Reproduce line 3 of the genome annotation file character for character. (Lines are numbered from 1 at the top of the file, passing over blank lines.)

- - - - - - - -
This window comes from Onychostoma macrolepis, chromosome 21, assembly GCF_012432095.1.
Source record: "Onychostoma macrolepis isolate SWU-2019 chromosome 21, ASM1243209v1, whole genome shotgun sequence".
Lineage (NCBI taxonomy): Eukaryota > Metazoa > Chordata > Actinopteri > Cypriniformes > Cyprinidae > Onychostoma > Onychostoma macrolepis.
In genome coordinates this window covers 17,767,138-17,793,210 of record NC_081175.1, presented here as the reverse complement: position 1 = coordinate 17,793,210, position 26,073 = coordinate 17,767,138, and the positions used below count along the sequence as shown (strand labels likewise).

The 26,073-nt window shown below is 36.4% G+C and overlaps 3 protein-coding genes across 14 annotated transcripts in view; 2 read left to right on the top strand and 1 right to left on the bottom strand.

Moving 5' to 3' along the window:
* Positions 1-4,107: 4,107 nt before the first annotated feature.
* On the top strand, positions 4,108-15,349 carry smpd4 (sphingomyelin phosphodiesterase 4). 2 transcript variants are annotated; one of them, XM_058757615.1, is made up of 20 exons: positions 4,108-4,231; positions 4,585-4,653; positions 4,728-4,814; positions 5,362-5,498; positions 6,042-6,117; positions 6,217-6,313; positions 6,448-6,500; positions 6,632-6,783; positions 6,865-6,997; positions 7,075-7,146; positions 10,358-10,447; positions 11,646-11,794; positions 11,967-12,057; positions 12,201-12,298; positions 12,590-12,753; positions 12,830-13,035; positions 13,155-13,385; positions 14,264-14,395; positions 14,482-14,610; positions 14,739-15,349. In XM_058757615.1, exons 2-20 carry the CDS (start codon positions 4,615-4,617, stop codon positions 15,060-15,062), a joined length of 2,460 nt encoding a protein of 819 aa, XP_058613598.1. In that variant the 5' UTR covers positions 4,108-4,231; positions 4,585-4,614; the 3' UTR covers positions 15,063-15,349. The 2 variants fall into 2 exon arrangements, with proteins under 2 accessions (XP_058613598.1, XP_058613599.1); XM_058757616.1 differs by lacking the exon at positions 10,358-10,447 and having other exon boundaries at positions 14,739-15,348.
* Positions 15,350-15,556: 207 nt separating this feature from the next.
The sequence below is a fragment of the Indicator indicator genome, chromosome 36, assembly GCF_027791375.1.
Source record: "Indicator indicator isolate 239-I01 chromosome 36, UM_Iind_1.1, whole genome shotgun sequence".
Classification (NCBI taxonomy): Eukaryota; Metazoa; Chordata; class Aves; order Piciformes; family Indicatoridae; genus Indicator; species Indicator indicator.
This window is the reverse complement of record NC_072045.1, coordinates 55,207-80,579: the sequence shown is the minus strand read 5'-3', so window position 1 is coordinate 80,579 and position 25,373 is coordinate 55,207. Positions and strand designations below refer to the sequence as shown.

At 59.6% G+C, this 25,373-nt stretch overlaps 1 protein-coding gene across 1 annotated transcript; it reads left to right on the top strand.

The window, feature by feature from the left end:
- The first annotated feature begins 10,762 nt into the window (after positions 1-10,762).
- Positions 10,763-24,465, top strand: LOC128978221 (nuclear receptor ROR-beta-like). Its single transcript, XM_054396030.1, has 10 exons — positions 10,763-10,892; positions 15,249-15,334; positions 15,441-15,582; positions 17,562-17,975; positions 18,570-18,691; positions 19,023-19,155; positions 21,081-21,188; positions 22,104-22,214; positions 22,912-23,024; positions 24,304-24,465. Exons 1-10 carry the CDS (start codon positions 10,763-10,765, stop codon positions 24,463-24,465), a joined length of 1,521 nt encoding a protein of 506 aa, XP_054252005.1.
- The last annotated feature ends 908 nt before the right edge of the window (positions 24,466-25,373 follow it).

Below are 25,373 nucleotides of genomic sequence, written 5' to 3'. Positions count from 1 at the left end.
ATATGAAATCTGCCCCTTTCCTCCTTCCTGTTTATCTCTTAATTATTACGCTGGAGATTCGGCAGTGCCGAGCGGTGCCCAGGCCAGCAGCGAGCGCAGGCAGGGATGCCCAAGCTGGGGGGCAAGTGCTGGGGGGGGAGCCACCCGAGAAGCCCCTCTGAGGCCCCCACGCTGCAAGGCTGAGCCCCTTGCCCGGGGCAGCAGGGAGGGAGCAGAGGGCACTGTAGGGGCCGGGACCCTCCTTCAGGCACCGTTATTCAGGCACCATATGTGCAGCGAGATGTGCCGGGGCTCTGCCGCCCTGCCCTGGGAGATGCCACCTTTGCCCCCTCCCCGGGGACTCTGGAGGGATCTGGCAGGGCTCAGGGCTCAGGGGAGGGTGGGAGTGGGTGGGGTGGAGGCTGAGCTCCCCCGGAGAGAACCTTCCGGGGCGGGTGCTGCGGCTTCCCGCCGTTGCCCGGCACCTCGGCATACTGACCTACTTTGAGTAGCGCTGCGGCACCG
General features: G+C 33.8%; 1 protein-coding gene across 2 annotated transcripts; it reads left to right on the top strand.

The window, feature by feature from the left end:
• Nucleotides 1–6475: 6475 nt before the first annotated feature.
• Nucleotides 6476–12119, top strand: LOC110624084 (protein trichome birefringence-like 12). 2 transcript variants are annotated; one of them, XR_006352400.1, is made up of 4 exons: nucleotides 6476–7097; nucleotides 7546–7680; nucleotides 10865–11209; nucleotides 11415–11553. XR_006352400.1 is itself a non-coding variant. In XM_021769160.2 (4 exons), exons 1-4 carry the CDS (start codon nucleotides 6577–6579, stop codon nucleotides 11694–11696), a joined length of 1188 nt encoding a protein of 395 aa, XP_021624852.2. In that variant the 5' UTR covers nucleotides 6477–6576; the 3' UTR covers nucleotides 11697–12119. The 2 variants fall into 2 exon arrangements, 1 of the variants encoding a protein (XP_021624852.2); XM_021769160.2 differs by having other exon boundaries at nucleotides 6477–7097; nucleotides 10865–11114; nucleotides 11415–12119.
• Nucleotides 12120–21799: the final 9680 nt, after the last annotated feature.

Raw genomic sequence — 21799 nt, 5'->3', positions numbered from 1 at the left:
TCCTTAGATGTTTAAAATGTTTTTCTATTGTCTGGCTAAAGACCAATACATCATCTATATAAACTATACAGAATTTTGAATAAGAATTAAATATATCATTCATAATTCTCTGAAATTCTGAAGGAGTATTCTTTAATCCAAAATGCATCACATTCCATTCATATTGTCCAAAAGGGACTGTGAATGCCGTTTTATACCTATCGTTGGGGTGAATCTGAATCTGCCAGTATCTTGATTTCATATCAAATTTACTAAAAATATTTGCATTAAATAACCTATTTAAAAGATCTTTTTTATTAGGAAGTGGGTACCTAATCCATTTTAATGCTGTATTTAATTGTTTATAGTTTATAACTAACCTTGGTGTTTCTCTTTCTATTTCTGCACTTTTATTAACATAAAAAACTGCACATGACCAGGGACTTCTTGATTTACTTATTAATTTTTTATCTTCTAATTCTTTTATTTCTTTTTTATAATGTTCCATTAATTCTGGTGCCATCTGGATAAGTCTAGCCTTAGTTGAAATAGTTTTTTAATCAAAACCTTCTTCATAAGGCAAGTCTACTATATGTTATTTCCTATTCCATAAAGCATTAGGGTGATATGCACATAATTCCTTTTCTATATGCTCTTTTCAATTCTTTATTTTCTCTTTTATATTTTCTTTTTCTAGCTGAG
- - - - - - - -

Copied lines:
Lineage (NCBI taxonomy): Eukaryota > Metazoa > Chordata > Actinopteri > Cypriniformes > Cyprinidae > Onychostoma > Onychostoma macrolepis.